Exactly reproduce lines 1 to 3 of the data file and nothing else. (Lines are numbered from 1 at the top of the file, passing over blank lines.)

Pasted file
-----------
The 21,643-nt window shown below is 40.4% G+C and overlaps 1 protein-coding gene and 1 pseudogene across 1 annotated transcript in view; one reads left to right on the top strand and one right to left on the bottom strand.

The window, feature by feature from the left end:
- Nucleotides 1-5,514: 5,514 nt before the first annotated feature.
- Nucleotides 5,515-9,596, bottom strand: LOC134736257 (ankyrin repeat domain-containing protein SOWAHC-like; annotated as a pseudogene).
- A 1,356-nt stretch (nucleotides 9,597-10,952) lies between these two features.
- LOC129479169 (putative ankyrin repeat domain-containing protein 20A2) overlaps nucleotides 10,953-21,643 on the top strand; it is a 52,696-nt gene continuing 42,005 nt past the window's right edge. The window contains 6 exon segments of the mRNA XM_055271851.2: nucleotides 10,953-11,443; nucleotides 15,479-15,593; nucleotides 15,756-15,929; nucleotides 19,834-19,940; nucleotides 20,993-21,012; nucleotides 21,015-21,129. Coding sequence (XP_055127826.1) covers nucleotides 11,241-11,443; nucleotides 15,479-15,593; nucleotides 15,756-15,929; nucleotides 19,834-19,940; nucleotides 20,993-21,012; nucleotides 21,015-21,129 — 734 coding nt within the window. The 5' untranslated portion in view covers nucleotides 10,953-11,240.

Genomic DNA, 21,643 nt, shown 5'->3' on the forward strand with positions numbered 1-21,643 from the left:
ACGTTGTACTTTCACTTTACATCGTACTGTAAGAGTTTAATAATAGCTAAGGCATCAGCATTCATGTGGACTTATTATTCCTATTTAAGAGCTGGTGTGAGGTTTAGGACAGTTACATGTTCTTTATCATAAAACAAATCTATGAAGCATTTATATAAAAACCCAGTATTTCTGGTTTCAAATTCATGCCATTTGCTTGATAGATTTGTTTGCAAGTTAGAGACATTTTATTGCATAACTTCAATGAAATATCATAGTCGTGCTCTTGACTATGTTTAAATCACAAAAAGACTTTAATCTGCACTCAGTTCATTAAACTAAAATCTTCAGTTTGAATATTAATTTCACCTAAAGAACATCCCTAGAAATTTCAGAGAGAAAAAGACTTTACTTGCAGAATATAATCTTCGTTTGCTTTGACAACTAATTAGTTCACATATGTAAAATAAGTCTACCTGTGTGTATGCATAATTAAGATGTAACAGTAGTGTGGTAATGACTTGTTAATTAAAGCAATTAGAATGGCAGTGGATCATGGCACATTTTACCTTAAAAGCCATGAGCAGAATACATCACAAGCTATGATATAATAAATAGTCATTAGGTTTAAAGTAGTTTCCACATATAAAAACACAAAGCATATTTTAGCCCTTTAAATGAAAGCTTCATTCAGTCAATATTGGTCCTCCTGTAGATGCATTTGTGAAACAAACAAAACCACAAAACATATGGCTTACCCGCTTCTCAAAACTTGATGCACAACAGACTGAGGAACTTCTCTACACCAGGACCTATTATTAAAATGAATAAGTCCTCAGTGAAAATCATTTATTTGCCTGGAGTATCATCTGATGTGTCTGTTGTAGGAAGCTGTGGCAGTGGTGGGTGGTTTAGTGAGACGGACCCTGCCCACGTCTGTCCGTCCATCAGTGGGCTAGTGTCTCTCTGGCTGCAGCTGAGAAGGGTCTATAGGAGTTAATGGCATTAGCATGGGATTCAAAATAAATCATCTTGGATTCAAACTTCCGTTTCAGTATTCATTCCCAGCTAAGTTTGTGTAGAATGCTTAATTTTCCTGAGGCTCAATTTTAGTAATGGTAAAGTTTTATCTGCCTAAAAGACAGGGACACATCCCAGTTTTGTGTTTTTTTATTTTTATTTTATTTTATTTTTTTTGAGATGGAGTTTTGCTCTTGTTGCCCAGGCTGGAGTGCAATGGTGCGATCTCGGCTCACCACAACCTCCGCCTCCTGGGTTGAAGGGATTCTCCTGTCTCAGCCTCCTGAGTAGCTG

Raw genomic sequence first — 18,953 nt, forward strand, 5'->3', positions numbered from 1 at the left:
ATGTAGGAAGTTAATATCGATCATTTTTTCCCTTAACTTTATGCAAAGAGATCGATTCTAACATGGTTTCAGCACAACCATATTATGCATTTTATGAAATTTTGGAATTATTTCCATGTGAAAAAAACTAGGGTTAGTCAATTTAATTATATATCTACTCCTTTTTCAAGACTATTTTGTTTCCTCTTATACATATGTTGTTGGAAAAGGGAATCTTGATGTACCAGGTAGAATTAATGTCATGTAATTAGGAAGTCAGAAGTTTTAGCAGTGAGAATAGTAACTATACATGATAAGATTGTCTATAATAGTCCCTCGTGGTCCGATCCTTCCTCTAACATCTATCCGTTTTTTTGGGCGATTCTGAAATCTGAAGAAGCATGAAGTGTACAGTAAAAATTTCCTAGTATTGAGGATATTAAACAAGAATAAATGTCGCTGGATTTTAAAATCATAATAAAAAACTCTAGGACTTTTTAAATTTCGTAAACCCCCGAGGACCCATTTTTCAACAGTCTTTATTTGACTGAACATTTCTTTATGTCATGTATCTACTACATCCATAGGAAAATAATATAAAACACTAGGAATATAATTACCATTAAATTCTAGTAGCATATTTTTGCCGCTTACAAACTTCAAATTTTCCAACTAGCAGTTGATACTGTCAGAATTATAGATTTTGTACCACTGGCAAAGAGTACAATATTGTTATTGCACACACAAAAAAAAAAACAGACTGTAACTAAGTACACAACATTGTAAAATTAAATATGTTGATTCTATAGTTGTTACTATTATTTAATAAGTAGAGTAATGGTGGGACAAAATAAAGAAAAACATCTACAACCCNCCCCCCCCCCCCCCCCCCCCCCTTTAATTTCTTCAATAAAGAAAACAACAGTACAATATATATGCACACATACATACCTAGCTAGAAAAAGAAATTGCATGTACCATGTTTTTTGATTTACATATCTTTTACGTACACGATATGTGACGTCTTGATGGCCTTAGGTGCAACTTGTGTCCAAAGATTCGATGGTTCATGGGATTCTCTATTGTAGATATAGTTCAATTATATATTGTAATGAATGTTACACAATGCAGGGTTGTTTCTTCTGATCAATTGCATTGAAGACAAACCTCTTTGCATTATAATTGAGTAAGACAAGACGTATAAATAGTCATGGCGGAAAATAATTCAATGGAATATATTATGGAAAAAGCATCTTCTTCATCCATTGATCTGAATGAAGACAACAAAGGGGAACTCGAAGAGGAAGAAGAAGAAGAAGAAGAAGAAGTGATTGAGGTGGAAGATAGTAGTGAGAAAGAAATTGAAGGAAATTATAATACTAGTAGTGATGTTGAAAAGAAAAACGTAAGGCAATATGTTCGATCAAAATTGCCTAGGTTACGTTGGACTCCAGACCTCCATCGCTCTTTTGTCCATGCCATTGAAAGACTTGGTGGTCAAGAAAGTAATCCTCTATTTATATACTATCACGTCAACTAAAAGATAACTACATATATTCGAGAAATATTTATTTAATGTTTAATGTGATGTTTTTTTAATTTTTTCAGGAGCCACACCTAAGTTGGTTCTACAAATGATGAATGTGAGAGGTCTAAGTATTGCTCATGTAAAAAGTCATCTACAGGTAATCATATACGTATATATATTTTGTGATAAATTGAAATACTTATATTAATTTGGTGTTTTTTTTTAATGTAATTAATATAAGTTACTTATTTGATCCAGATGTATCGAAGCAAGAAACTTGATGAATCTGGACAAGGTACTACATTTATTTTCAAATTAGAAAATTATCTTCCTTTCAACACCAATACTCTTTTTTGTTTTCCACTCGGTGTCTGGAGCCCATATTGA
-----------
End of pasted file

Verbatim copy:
The 21,643-nt window shown below is 40.4% G+C and overlaps 1 protein-coding gene and 1 pseudogene across 1 annotated transcript in view; one reads left to right on the top strand and one right to left on the bottom strand.

The window, feature by feature from the left end:
- Nucleotides 1-5,514: 5,514 nt before the first annotated feature.